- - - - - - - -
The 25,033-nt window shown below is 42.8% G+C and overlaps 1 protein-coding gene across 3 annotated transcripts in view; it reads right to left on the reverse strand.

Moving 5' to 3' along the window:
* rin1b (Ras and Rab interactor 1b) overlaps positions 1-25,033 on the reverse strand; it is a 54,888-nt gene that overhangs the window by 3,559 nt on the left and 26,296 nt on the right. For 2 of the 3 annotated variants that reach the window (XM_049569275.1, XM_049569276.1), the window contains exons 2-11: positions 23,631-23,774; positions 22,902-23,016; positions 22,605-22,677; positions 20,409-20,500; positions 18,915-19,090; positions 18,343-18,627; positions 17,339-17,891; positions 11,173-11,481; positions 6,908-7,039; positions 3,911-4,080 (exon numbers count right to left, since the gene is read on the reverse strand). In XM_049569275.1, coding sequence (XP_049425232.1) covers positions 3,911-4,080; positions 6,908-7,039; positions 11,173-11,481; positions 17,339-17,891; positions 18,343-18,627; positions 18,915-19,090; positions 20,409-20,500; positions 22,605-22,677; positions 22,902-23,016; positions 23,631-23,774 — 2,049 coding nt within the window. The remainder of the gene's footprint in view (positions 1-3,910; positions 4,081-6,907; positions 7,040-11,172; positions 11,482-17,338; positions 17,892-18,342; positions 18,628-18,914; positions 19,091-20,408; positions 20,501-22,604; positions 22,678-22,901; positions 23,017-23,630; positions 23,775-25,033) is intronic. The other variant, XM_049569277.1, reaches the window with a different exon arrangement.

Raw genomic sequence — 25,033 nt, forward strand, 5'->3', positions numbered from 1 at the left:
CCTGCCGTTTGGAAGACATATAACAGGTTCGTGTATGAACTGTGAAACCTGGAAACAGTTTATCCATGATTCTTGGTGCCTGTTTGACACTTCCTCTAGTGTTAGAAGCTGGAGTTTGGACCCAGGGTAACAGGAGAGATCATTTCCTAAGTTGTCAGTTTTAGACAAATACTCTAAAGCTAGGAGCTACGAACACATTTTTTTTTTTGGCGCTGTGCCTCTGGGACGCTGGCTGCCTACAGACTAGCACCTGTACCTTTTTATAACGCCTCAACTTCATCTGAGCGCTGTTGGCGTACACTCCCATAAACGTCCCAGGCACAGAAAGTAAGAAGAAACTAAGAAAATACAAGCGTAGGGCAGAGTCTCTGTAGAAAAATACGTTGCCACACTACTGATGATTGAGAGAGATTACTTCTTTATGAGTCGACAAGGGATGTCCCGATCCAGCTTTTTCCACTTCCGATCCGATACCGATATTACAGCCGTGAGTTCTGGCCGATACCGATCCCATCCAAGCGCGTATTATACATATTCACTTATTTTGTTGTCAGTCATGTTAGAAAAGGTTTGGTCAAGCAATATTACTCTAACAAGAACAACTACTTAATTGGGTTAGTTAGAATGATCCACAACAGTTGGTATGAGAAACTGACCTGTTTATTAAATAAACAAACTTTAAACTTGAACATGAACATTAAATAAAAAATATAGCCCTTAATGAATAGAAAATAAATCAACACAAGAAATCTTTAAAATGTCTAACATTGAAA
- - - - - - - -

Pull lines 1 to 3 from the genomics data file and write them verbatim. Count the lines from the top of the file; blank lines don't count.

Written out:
The 25,033-nt window shown below is 42.8% G+C and overlaps 1 protein-coding gene across 3 annotated transcripts in view; it reads right to left on the reverse strand.

Moving 5' to 3' along the window:
* rin1b (Ras and Rab interactor 1b) overlaps positions 1-25,033 on the reverse strand; it is a 54,888-nt gene that overhangs the window by 3,559 nt on the left and 26,296 nt on the right. For 2 of the 3 annotated variants that reach the window (XM_049569275.1, XM_049569276.1), the window contains exons 2-11: positions 23,631-23,774; positions 22,902-23,016; positions 22,605-22,677; positions 20,409-20,500; positions 18,915-19,090; positions 18,343-18,627; positions 17,339-17,891; positions 11,173-11,481; positions 6,908-7,039; positions 3,911-4,080 (exon numbers count right to left, since the gene is read on the reverse strand). In XM_049569275.1, coding sequence (XP_049425232.1) covers positions 3,911-4,080; positions 6,908-7,039; positions 11,173-11,481; positions 17,339-17,891; positions 18,343-18,627; positions 18,915-19,090; positions 20,409-20,500; positions 22,605-22,677; positions 22,902-23,016; positions 23,631-23,774 — 2,049 coding nt within the window. The remainder of the gene's footprint in view (positions 1-3,910; positions 4,081-6,907; positions 7,040-11,172; positions 11,482-17,338; positions 17,892-18,342; positions 18,628-18,914; positions 19,091-20,408; positions 20,501-22,604; positions 22,678-22,901; positions 23,017-23,630; positions 23,775-25,033) is intronic. The other variant, XM_049569277.1, reaches the window with a different exon arrangement.